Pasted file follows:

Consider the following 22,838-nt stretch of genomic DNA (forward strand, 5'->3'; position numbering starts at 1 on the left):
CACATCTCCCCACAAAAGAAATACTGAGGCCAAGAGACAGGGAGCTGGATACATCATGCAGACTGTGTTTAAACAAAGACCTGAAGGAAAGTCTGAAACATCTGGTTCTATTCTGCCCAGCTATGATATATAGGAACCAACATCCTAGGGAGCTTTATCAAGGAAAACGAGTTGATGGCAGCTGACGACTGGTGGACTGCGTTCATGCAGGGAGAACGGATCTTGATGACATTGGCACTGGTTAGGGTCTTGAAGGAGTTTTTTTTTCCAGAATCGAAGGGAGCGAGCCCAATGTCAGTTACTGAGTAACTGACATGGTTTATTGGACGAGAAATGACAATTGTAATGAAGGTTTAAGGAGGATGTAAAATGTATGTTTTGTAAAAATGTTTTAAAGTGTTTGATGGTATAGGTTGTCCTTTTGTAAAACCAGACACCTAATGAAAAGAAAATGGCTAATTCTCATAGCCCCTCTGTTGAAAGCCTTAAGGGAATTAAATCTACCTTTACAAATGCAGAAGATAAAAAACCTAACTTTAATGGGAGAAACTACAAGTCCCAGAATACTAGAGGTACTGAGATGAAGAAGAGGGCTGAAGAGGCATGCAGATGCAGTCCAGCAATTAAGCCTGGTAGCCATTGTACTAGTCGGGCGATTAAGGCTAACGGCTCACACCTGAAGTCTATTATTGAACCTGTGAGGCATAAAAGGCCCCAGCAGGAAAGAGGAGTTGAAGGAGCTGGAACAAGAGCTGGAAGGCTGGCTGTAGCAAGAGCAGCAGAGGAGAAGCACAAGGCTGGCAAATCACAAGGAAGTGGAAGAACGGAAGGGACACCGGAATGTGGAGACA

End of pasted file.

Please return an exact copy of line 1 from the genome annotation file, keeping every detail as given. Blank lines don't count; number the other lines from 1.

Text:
Consider the following 22,838-nt stretch of genomic DNA (forward strand, 5'->3'; position numbering starts at 1 on the left):